The Destruction of Higher Education Today

It was recently revealed how British universities are imitating the Premier League football in procuring star names in academia to boost their REF (Research Excellence Framework) rankings. First used in 2014 to assess the academic period of 2008 to 2013, the REF was to provide accountability for public investment in research as well as to establish “reputational yardsticks, for use within the HE [higher education] sector and for public information.” Yet, many of its critics argue that it places too much emphasis of extra-academic impacts of research which has no relevance to the quality of research. Others suggest that it increases mediocrity with the emphasis of these assessment are on impacts, not intellectual or academic value.  Add to this the creation of the managerial-bureaucrat within academia rose in British institutions by over one-third between 2003 and 2008, the end result is that working in British universities is having severe repercussions on the mental health of junior and senior scholars and even more negative effects on the qualities of learning.

Such policies should also be of great concern to those of us in the United States despite having an entirely different structure.  The REF in the UK, to quote one critic, has imposed “increasingly  ridiculous administrative burdens on researchers, inventing increasingly  arbitrary assessment criteria and wasting increasing amounts of money on red tape which should actually be going to fund research.” But such bureaucratization strategies are not limited to the UK since American universities have similarly seen a rise in the managerial class such that between 1987 and 2012, American “universities and colleges collectively added 517,636 administrators and professional employees, or an average of 87 every working day, according to the analysis of federal figures.” And like the UK in recent years, American institutions have incessantly courted star academics since the late 1980s which drove up university costs as the humanities became this area to access education with intellectual pop stars.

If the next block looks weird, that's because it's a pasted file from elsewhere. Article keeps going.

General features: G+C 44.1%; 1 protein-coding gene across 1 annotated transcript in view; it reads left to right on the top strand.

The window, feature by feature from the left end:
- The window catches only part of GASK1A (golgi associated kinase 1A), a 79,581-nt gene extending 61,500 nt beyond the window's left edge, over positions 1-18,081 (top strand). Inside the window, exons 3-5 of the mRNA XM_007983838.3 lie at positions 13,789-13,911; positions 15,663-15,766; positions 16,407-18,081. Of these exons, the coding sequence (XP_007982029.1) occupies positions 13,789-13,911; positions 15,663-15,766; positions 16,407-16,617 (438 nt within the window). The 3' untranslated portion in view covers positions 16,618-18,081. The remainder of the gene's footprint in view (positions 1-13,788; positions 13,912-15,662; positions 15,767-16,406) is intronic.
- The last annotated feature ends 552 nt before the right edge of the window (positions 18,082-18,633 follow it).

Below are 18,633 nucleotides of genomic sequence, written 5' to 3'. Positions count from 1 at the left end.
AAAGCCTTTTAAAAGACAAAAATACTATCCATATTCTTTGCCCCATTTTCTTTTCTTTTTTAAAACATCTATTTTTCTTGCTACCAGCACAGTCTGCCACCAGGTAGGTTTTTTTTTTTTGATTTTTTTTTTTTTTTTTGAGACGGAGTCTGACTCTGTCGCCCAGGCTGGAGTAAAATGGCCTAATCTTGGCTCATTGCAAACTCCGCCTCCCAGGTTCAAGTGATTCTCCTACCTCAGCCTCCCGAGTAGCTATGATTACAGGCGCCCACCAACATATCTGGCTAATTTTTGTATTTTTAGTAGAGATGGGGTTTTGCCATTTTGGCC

So is it any wonder that across the UK and the US there has been a crackdown on cheating, essay mills and companies offering homework help. It has become so dire a situation that now there are speciality law firms popping up to tackle the cases of cheating. And where REF has been used to keep teaching to a bare minimum while turning students into de facto clients in the UK, American students have been turned into the surveyors of their own professors where a professor’s ability to gain tenure is weighed heavily upon several factors, one being student reviews.  In fact, universities have been treated as if a business expected to rationalize why a certain number of students flowing through the doors and leaving with degree in hand.  Fellow scholars such as Marina Warner have been criticizing the system pointing out the country’s war against the humanities comparing it to ‘Chinese communist enforcers.  As universities have been turned into neoliberal education factories since the Thatcher and Reagan era, it is most shocking to see how universities vie for students, making written “postgraduate employment promises” such as the University of Law and the University of Northampton.